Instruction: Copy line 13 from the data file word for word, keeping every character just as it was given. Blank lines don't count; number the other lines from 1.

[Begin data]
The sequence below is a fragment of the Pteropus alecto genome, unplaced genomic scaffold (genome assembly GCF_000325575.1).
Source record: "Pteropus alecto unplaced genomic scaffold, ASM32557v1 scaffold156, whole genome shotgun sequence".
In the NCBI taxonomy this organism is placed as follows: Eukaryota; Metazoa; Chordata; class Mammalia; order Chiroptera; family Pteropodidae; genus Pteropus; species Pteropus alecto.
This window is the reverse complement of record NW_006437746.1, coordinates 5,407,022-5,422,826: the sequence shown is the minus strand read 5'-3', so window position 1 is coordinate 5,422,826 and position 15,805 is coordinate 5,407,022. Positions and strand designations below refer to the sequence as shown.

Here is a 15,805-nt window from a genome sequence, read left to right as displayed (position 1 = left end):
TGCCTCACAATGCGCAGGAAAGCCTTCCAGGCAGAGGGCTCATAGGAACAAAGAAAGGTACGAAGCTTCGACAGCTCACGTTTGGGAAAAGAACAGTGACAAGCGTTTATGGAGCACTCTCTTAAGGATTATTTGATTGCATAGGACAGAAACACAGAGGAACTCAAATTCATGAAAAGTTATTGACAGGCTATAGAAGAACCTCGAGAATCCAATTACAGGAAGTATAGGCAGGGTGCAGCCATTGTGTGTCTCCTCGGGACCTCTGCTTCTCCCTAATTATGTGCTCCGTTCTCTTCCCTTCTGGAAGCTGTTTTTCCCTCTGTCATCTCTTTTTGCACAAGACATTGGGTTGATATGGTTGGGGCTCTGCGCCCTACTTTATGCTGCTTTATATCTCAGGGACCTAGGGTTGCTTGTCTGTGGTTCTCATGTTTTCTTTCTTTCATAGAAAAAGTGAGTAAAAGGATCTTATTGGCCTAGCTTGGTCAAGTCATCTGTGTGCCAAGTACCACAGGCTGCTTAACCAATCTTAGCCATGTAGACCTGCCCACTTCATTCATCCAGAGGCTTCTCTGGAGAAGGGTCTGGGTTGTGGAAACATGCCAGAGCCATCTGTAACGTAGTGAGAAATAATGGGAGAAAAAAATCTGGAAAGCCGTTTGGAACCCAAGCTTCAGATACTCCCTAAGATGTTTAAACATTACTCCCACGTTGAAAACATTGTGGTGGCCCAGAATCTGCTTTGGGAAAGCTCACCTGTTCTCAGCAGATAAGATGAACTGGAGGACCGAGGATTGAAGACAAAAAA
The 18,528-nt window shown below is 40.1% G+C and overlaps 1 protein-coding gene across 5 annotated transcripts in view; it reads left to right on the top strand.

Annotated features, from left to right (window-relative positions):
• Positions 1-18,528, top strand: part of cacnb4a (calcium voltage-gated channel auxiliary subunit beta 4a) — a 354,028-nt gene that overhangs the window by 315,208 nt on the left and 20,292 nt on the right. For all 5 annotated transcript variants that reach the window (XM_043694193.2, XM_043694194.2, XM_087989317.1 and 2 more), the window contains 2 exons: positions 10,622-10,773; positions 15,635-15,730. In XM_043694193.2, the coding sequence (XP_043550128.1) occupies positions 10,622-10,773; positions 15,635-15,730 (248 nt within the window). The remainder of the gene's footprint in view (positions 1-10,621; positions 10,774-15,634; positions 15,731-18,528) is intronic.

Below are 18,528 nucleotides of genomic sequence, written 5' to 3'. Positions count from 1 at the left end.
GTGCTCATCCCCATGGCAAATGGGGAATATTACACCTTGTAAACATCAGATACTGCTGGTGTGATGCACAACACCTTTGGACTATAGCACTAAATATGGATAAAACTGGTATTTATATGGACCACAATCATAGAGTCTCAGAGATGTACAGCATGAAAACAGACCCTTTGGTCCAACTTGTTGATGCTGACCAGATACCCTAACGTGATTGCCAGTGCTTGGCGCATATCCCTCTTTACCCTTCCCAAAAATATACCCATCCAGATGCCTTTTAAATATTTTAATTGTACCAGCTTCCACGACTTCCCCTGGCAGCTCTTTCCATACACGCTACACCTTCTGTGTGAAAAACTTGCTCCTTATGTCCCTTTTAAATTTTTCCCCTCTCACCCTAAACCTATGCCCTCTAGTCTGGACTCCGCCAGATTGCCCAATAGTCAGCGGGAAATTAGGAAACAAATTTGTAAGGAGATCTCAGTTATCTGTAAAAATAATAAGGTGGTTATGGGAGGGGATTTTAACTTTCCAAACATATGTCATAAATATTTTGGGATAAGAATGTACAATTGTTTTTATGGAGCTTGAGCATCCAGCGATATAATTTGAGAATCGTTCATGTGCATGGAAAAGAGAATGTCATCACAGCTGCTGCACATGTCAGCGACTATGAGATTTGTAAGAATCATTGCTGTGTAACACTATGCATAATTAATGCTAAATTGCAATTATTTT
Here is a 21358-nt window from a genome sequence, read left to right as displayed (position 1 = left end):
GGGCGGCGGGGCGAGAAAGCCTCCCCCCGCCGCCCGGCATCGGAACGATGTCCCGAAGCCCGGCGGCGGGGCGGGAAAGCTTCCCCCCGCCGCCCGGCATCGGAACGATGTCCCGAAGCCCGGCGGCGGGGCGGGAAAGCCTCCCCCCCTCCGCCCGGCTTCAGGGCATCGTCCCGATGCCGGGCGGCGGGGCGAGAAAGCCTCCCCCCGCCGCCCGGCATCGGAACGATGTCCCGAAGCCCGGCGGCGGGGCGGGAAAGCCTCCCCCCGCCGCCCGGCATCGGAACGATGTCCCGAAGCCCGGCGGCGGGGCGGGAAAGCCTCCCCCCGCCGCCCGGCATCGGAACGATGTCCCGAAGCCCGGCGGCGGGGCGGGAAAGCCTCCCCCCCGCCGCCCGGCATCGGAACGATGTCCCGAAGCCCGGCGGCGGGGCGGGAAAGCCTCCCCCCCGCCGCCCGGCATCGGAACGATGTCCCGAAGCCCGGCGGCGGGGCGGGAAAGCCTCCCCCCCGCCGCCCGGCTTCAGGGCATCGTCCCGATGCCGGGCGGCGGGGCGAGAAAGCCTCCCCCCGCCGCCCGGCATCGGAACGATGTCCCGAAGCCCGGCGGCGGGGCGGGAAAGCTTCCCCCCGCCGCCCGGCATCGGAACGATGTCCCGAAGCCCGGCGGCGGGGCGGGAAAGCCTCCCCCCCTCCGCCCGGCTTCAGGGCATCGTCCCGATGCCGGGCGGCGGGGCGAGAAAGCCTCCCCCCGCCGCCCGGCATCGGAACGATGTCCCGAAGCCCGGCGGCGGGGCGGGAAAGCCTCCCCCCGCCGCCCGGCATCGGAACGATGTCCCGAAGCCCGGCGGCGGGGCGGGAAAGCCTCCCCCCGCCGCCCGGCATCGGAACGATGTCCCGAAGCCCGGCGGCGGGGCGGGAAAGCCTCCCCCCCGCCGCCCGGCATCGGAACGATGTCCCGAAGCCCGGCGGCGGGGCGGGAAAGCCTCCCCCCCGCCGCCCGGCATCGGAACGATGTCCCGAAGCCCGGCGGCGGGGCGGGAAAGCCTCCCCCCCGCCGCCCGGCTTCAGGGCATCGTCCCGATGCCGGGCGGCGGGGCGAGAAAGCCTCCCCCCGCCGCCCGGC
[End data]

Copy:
GGGCGGCGGGGCGAGAAAGCCTCCCCCCGCCGCCCGGCATCGGAACGATGTCCCGAAGCCCGGCGGCGGGGCGGGAAAGCTTCCCCCCGCCGCCCGGCATCGGAACGATGTCCCGAAGCCCGGCGGCGGGGCGGGAAAGCCTCCCCCCCTCCGCCCGGCTTCAGGGCATCGTCCCGATGCCGGGCGGCGGGGCGAGAAAGCCTCCCCCCGCCGCCCGGCATCGGAACGATGTCCCGAAGCCCGGCGGCGGGGCGGGAAAGCCTCCCCCCGCCGCCCGGCATCGGAACGATGTCCCGAAGCCCGGCGGCGGGGCGGGAAAGCCTCCCCCCGCCGCCCGGCATCGGAACGATGTCCCGAAGCCCGGCGGCGGGGCGGGAAAGCCTCCCCCCCGCCGCCCGGCATCGGAACGATGTCCCGAAGCCCGGCGGCGGGGCGGGAAAGCCTCCCCCCCGCCGCCCGGCATCGGAACGATGTCCCGAAGCCCGGCGGCGGGGCGGGAAAGCCTCCCCCCCGCCGCCCGGCTTCAGGGCATCGTCCCGATGCCGGGCGGCGGGGCGAGAAAGCCTCCCCCCGCCGCCCGGCATCGGAACGATGTCCCGAAGCCCGGCGGCGGGGCGGGAAAGCTTCCCCCCGCCGCCCGGCATCGGAACGATGTCCCGAAGCCCGGCGGCGGGGCGGGAAAGCCTCCCCCCCTCCGCCCGGCTTCAGGGCATCGTCCCGATGCCGGGCGGCGGGGCGAGAAAGCCTCCCCCCGCCGCCCGGCATCGGAACGATGTCCCGAAGCCCGGCGGCGGGGCGGGAAAGCCTCCCCCCGCCGCCCGGCATCGGAACGATGTCCCGAAGCCCGGCGGCGGGGCGGGAAAGCCTCCCCCCGCCGCCCGGCATCGGAACGATGTCCCGAAGCCCGGCGGCGGGGCGGGAAAGCCTCCCCCCCGCCGCCCGGCATCGGAACGATGTCCCGAAGCCCGGCGGCGGGGCGGGAAAGCCTCCCCCCCGCCGCCCGGCATCGGAACGATGTCCCGAAGCCCGGCGGCGGGGCGGGAAAGCCTCCCCCCCGCCGCCCGGCTTCAGGGCATCGTCCCGATGCCGGGCGGCGGGGCGAGAAAGCCTCCCCCCGCCGCCCGGC